The Australian Emu (Dromaius novaehollandiae) has protective nictating membranes on its eyes. The membrane over each eye protects them from dust.

A nictating membrane is a transparent or translucent eyelid. The eyelid membrane not only protects the eye from dust, it also moistens the eye and cleans away any dust or dirt. This is because the emu lives in dry, dusty areas of Australia.

Nictating means blinking. The eye membrane is called a third eyelid, or a haw, or a plica semilunaris, or a membrana nictitans.   

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Fallacy: A toucan can’t fly because its beak is too heavy

Is it true that a toucan can’t fly because its beak is too heavy? No, this is a fallacy – it is not true.

The Toco Toucan (Ramphastos toco) is a large bird in the Ramphastidae family. It has a very large, yellow-orange beak with a black band at the base and a large spot at the tip. 

However, the beak is not heavy.

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Northern Bald Ibis and Chick

The Northern Bald Ibis (Geronticus eremita) is a non-wading bird in the Threskiornithidae family of wading birds. Most ibises are wetland wading birds, living near water sources, but the Northern Bald Ibis is not a wetland wading bird.

It lives and breeds in colonies and flocks of up to 100 individuals. It makes a stick nest high on a cliff ledge to avoid predators. 

The female lays 2-3 eggs. The chicks hatch after about 25 days and gain their feathers within 40-50 days. 

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Canada Goose and Goslings

The Canada Goose (Branta canadensis) is a large North American migratory bird of Canada and the northern United States.

The Canada Goose mates for life – a male and female remain partners throughout their whole life.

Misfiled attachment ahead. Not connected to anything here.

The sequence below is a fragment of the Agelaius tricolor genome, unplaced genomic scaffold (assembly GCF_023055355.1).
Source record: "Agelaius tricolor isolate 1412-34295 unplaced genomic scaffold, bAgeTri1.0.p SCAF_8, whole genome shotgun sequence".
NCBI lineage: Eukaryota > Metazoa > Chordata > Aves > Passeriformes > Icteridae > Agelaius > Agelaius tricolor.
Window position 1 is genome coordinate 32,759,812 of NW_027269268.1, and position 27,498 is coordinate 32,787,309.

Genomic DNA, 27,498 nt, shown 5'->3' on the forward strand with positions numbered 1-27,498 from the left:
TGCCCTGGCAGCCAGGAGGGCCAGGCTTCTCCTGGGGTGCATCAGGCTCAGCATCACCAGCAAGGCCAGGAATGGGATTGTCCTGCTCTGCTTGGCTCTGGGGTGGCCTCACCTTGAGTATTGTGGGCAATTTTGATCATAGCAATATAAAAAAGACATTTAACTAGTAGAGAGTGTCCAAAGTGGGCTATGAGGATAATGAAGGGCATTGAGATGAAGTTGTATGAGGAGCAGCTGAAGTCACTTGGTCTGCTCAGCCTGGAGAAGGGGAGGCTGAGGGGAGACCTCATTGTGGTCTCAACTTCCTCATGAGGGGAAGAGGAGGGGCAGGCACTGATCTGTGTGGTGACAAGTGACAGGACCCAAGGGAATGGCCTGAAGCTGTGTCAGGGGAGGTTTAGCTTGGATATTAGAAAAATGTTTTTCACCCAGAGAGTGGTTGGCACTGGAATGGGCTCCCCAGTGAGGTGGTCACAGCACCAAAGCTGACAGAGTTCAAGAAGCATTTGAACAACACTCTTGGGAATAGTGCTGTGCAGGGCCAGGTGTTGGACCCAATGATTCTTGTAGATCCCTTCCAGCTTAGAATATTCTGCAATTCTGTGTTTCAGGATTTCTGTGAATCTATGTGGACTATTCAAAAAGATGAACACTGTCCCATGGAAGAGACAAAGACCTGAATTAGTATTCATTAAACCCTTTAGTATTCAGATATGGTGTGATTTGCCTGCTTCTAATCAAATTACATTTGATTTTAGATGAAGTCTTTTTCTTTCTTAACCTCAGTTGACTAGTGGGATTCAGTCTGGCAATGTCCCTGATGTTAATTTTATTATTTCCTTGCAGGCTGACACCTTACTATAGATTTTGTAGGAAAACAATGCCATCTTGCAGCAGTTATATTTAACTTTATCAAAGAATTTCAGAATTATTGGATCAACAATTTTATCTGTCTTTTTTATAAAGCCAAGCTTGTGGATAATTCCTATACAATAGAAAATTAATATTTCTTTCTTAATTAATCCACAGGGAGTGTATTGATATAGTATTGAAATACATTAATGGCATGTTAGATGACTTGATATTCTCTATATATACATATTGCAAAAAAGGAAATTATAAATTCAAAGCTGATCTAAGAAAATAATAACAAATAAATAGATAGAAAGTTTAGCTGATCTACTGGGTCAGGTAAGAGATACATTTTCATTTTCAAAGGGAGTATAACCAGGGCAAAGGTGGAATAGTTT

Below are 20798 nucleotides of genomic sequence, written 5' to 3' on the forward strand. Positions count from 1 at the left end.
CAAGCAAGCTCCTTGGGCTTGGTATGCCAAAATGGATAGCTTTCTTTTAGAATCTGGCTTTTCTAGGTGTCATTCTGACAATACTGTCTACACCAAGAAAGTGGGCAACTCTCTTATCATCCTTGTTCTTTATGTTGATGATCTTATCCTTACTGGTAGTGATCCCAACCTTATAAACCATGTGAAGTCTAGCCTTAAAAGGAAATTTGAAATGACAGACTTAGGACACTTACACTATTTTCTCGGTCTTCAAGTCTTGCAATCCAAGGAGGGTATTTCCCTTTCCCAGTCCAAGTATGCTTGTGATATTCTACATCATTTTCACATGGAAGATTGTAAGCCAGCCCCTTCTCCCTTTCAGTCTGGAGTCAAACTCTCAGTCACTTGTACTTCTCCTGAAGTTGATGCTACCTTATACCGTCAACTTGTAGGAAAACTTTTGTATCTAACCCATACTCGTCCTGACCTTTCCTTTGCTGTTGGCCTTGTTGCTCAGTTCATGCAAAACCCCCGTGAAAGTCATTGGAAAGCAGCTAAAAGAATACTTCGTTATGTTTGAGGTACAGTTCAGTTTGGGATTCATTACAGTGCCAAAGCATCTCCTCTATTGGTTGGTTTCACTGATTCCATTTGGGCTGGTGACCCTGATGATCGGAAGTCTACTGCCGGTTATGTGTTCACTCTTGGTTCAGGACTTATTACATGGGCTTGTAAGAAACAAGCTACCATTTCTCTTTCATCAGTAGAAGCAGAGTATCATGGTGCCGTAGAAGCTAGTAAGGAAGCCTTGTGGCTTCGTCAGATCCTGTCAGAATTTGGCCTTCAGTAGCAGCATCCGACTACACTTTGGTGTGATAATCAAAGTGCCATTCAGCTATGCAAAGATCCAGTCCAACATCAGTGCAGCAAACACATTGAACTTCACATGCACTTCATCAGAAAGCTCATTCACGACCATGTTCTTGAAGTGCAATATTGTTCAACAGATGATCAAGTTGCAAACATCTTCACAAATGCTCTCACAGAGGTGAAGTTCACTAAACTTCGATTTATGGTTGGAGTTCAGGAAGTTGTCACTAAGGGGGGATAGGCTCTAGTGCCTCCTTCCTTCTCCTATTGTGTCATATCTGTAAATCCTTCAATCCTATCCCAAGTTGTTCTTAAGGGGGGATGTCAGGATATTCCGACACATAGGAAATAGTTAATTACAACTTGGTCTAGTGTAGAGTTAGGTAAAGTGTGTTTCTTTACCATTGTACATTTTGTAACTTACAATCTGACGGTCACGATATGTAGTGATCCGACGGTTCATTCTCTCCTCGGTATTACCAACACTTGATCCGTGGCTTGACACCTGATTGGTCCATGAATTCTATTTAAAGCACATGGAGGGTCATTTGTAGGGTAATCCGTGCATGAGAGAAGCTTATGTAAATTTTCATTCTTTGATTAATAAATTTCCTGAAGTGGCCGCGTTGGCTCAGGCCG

The female lays 2-9 eggs, and both parents look after the eggs until they hatch after 24-48 days. 

The chicks are called goslings. Goslings can walk, swim, and find their own food soon after hatching. They can fly after 6-9 weeks of age. 

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Mulard Duck

The Mulard Duck is a large wetlands bird in the Anatidae family of dabbling ducks. It is a hybrid between the Muscovy Duck (Cairina mschata) and the domestic duck called the Pekin Duck (Anas platyrhynchos domesticus). It is also spelled Moulard Duck. It is also known as the Mule Duck.

The Mulard Duck is white with a pale pink beak. It has pink or red wattles (loose skin) around its eyes and beak. It has a wide, flat tail. It has long claws on its webbed feet. Its eyes are brown.

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Geese, Ducks, and Swans – where do they feed – on land or in water?

Where do geese, ducks, and swans feed? Do they feed on land or in the water?

Swans, geese, and ducks belong to the Anatidae family of water birds, living near freshwater sources. They are all anatids.

Some anatids feed on land; some feed at the water’s edge; some feed in shallow water; and some dive down to feed at the bottom of the pond or river.